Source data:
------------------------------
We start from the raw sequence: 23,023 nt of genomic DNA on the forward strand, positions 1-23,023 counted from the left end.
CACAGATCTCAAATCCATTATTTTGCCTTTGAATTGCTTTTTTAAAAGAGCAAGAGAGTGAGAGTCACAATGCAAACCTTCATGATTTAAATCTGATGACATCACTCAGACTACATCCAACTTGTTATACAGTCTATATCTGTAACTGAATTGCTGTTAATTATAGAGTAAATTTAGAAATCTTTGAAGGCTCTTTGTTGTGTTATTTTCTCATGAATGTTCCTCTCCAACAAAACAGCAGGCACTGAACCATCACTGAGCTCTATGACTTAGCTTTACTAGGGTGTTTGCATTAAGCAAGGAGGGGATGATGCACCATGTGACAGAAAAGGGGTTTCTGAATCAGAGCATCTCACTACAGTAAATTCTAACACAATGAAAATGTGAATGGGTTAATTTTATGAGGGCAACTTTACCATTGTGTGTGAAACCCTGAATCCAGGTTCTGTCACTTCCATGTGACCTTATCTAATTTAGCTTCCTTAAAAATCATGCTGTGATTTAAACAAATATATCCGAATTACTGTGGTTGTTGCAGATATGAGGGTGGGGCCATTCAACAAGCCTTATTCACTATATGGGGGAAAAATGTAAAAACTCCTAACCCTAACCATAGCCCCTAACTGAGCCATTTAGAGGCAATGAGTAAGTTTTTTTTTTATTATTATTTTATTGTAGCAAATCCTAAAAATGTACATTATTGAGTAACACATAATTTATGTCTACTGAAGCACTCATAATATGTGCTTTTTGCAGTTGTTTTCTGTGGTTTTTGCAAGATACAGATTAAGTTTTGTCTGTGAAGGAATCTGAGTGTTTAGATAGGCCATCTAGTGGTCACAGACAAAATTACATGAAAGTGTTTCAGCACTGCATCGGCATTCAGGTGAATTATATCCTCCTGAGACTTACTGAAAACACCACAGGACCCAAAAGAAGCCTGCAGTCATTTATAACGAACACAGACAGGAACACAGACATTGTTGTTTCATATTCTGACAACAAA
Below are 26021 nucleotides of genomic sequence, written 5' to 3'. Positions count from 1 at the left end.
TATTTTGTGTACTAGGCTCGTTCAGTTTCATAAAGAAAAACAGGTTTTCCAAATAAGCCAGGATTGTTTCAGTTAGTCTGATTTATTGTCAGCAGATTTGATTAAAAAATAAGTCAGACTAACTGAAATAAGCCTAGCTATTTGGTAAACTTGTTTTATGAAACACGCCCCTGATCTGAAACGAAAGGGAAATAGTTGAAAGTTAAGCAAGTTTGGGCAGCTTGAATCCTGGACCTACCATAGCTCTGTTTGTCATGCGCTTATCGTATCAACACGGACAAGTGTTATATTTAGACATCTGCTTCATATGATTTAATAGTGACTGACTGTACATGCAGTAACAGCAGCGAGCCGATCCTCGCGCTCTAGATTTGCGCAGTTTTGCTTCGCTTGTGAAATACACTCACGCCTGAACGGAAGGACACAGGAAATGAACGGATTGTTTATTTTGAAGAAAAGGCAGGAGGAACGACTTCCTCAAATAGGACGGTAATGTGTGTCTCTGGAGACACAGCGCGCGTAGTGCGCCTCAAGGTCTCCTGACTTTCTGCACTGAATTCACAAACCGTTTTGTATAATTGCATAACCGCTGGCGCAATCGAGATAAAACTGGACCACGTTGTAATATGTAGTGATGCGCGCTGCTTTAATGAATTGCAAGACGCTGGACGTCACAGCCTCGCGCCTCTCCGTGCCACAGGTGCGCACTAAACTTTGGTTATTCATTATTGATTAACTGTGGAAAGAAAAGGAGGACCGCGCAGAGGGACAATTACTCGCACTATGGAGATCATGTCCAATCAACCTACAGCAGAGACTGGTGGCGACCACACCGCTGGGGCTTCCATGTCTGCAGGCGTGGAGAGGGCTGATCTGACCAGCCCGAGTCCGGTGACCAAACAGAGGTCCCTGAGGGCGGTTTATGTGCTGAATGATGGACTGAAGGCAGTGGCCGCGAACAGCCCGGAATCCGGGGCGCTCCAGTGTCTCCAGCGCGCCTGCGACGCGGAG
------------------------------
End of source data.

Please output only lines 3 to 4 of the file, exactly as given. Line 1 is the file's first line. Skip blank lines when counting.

Below are 26021 nucleotides of genomic sequence, written 5' to 3'. Positions count from 1 at the left end.
TATTTTGTGTACTAGGCTCGTTCAGTTTCATAAAGAAAAACAGGTTTTCCAAATAAGCCAGGATTGTTTCAGTTAGTCTGATTTATTGTCAGCAGATTTGATTAAAAAATAAGTCAGACTAACTGAAATAAGCCTAGCTATTTGGTAAACTTGTTTTATGAAACACGCCCCTGATCTGAAACGAAAGGGAAATAGTTGAAAGTTAAGCAAGTTTGGGCAGCTTGAATCCTGGACCTACCATAGCTCTGTTTGTCATGCGCTTATCGTATCAACACGGACAAGTGTTATATTTAGACATCTGCTTCATATGATTTAATAGTGACTGACTGTACATGCAGTAACAGCAGCGAGCCGATCCTCGCGCTCTAGATTTGCGCAGTTTTGCTTCGCTTGTGAAATACACTCACGCCTGAACGGAAGGACACAGGAAATGAACGGATTGTTTATTTTGAAGAAAAGGCAGGAGGAACGACTTCCTCAAATAGGACGGTAATGTGTGTCTCTGGAGACACAGCGCGCGTAGTGCGCCTCAAGGTCTCCTGACTTTCTGCACTGAATTCACAAACCGTTTTGTATAATTGCATAACCGCTGGCGCAATCGAGATAAAACTGGACCACGTTGTAATATGTAGTGATGCGCGCTGCTTTAATGAATTGCAAGACGCTGGACGTCACAGCCTCGCGCCTCTCCGTGCCACAGGTGCGCACTAAACTTTGGTTATTCATTATTGATTAACTGTGGAAAGAAAAGGAGGACCGCGCAGAGGGACAATTACTCGCACTATGGAGATCATGTCCAATCAACCTACAGCAGAGACTGGTGGCGACCACACCGCTGGGGCTTCCATGTCTGCAGGCGTGGAGAGGGCTGATCTGACCAGCCCGAGTCCGGTGACCAAACAGAGGTCCCTGAGGGCGGTTTATGTGCTGAATGATGGACTGAAGGCAGTGGCCGCGAACAGCCCGGAATCCGGGGCGCTCCAGTGTCTCCAGCGCGCCTGCGACGCGGAG